Letter from Dr. Robert Sawyer, President
Dear Fellow Muller-Jones Society Members,
It is with great honor that I have assumed the role of President of the Muller Jones Society. Having been affiliated with the University of Virginia Department of Surgery for almost thirty years, my respect for both Dr. Muller and Dr. Jones knows no bounds. I am truly privileged to be able to have worked with both of them as well as most other members of this society.
My most important duty as president is to work on creating an exciting and interesting meeting for the year 2015. First of all, I would like to thank Dr. John Hanks and Mollie Bishop in the Department of Surgery who have been the prime movers in this area. Their experience from the last very successful meeting cannot be understated. With their help and with some creative insights from other members of our extended family, I hope that we will continue to strengthen the legacy of our society.
Medicine is currently facing many challenges and undergoing many changes. I am certain I do not need to list the multiple areas in which surgeons have needed to reevaluate their practice, as well as understand the practice of surgery in the whole of medical care. Many of these challenges have been going on for decades and will continue well past our practices have ended. For example, reimbursement, insurance, and health coverage concerns will always exist wherever healthcare is necessary. What I would like to do with our next meeting, though, is to focus on something a little more joyful. I think it is safe to say that, to some extent, all surgeons enter the field of surgery because what we do is technically challenging and just plain cool. There are multiple other aspects of surgery which are enjoyable, however, a creative new technique, technology, or method always gets the notice of dedicated surgeons. Our next meeting will be focused on innovation and technology. My hope is that the sheer enjoyment of learning new and creative ways to approach the challenging problems we face every day in the operating room and outside, will enthrall us and bring us together as a group with this deep seeded love of ours.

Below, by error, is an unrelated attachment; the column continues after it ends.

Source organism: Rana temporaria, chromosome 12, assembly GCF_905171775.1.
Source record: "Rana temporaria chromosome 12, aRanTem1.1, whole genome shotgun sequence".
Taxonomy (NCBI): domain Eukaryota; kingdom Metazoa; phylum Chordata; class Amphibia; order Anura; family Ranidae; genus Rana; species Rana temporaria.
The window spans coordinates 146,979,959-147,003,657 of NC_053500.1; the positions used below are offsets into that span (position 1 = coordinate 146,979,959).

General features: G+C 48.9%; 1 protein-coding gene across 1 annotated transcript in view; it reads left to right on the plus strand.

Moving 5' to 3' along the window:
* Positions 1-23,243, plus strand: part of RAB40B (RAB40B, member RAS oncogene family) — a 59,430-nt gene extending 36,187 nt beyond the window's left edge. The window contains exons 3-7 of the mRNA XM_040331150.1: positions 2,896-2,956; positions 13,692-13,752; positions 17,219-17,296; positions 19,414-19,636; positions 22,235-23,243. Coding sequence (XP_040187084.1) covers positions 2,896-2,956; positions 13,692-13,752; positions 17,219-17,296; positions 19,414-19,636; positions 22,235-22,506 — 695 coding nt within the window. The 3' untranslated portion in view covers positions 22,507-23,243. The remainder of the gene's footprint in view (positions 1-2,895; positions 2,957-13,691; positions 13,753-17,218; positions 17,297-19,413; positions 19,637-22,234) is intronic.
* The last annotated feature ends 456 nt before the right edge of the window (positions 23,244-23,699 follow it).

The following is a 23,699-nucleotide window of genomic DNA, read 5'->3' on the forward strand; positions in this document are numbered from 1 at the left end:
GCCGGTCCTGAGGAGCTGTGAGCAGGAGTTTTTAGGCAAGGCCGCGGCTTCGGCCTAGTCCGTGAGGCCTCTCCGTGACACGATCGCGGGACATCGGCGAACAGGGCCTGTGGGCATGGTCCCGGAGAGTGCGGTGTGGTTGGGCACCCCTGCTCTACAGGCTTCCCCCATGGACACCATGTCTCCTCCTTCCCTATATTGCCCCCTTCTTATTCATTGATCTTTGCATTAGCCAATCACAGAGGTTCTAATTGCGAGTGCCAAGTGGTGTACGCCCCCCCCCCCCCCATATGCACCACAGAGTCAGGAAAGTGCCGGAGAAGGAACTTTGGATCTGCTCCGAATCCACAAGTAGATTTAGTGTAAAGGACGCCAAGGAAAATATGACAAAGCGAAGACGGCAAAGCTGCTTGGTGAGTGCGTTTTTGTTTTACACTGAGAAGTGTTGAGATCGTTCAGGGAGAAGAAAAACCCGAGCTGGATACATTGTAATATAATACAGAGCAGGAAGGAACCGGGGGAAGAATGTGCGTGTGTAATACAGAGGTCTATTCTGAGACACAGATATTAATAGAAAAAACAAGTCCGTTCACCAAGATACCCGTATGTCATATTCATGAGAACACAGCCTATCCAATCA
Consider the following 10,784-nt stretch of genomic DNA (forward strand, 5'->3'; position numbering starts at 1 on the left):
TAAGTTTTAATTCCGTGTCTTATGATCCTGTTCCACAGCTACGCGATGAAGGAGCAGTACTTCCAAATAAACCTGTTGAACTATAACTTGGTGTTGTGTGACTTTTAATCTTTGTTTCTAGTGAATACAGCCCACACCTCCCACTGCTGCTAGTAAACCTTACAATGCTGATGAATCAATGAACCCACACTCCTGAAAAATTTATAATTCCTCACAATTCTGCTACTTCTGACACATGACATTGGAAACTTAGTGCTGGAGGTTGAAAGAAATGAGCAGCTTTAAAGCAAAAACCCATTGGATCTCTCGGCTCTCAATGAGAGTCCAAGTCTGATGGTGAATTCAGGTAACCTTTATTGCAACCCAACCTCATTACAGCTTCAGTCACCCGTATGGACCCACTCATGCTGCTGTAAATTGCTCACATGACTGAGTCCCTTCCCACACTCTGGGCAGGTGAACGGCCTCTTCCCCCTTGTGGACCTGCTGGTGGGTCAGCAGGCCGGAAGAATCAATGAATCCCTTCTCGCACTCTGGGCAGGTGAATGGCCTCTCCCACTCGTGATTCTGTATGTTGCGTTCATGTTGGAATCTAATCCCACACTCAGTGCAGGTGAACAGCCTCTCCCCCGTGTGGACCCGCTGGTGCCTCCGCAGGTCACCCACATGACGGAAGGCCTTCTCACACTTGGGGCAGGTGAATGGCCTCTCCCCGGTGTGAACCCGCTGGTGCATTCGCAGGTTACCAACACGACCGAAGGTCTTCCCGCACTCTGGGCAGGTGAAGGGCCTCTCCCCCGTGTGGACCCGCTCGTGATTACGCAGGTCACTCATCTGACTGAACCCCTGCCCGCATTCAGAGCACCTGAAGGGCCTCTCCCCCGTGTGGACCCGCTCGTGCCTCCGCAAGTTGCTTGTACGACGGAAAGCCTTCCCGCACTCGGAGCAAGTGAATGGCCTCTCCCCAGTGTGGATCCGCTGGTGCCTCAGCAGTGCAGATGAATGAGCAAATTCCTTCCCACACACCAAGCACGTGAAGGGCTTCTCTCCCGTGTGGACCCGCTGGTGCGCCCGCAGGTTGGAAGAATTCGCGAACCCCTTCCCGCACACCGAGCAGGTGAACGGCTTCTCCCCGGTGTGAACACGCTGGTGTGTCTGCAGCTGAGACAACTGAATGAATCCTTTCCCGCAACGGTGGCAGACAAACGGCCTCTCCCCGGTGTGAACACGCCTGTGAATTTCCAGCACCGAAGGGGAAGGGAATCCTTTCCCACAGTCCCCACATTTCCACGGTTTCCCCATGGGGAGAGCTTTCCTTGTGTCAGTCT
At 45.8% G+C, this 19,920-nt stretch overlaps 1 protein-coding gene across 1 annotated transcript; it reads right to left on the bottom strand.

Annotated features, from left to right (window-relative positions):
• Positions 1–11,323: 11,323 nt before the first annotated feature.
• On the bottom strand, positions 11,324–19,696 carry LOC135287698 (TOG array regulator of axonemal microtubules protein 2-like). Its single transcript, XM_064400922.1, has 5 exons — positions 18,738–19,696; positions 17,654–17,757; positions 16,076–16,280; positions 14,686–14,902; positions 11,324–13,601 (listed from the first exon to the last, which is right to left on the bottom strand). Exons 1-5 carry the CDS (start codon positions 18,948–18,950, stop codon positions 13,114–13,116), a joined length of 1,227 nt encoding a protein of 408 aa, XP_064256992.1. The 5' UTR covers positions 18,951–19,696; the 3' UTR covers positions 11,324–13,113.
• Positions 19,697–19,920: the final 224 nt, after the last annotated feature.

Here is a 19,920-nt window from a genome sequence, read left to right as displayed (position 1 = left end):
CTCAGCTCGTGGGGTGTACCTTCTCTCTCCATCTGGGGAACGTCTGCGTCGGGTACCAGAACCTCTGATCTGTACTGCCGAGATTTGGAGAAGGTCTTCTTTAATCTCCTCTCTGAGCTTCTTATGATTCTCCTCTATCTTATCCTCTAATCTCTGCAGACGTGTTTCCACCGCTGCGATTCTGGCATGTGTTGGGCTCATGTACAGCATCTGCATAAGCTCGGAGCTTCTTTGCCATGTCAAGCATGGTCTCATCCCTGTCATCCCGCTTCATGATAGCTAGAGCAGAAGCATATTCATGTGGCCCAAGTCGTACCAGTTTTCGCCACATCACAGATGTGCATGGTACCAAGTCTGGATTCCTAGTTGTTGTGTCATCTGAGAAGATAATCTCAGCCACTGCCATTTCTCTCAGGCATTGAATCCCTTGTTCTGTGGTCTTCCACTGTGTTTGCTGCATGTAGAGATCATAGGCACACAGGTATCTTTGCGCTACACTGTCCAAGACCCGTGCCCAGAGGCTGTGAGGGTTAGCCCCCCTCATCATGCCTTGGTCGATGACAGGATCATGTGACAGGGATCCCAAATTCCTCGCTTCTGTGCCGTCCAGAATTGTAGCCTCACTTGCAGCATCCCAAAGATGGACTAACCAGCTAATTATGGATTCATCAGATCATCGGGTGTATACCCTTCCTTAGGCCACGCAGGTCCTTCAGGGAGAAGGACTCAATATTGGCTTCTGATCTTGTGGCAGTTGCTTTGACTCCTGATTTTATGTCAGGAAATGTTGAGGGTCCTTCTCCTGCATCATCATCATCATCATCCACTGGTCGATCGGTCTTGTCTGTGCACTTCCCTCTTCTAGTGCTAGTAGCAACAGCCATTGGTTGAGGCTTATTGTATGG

To this day, I still remember the first time I performed a laparoscopic cholecystectomy with Bruce Schirmer. This was after having performed open cholecystectomies for three years. The incredible difference in visualization, as well as the technical challenges of performing a procedure which was perfected long before, completely floored me. It is that kind of happiness, awe, and wonder that I wish to bring back to other members of the society, at least for our three days of meeting. I certainly look forward to it, and I hope you do too.
Robert Sawyer, President, Muller Jones Surgical Society